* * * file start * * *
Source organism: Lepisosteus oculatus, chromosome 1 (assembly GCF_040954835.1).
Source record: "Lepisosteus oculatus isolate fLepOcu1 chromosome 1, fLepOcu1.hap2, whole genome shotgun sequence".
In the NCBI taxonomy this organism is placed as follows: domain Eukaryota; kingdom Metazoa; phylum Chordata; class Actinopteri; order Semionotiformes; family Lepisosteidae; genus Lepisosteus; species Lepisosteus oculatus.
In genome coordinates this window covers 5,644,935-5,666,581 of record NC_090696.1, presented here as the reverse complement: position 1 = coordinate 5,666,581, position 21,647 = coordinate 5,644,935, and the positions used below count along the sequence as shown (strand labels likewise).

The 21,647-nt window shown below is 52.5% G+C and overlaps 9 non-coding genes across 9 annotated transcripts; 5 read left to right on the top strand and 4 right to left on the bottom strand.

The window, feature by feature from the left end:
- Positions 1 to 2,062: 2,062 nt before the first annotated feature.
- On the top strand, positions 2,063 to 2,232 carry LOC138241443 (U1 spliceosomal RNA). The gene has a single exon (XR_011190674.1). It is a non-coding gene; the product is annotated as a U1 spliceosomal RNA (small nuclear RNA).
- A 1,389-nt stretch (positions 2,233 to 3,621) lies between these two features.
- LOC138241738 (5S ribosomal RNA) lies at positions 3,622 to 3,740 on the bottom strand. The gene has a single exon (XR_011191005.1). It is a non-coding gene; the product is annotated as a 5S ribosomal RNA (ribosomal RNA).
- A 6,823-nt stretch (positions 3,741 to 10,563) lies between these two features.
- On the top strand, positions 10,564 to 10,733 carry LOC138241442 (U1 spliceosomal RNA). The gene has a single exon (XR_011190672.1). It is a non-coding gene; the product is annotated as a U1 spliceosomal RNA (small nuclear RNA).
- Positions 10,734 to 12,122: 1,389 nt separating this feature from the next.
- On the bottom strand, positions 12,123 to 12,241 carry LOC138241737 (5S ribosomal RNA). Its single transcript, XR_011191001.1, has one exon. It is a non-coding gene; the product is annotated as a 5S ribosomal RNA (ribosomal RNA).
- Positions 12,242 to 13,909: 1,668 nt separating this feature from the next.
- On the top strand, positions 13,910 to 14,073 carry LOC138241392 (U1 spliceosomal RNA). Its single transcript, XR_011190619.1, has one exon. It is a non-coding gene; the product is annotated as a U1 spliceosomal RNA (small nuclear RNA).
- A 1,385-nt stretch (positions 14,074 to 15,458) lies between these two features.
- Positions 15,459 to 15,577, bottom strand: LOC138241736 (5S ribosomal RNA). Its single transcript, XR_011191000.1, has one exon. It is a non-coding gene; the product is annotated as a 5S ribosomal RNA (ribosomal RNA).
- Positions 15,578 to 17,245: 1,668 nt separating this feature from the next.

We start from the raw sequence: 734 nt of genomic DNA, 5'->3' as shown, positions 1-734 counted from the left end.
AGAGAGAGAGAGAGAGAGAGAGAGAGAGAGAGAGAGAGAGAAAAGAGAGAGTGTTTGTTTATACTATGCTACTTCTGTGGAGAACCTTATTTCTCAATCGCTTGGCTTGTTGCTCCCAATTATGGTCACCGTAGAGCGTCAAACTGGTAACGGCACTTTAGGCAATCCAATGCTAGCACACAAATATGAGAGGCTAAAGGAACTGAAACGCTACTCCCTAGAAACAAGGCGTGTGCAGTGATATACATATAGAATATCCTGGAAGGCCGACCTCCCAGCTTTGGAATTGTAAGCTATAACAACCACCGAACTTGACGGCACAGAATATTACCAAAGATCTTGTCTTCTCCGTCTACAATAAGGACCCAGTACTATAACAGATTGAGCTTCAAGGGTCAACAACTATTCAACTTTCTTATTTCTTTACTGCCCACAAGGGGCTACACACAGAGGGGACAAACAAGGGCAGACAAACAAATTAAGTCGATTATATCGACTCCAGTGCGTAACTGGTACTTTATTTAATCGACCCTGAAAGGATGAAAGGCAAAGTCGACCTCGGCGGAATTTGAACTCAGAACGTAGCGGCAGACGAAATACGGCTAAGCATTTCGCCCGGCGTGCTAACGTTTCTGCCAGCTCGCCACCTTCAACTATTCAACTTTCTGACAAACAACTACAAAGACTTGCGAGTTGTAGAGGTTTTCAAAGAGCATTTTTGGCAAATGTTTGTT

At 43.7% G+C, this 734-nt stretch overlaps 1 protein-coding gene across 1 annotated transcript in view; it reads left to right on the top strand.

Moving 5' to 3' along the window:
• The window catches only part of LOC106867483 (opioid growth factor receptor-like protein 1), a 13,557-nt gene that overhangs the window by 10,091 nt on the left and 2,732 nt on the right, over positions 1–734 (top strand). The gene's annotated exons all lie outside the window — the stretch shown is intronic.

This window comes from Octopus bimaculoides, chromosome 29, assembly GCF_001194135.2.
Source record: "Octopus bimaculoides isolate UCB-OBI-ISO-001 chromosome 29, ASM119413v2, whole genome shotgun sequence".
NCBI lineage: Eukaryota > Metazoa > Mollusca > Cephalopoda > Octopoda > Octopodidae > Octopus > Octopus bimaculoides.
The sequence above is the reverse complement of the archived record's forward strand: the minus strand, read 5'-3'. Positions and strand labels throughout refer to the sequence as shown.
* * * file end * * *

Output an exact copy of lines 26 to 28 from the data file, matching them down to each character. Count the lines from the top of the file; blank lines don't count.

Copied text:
Source record: "Octopus bimaculoides isolate UCB-OBI-ISO-001 chromosome 29, ASM119413v2, whole genome shotgun sequence".
NCBI lineage: Eukaryota > Metazoa > Mollusca > Cephalopoda > Octopoda > Octopodidae > Octopus > Octopus bimaculoides.
The sequence above is the reverse complement of the archived record's forward strand: the minus strand, read 5'-3'. Positions and strand labels throughout refer to the sequence as shown.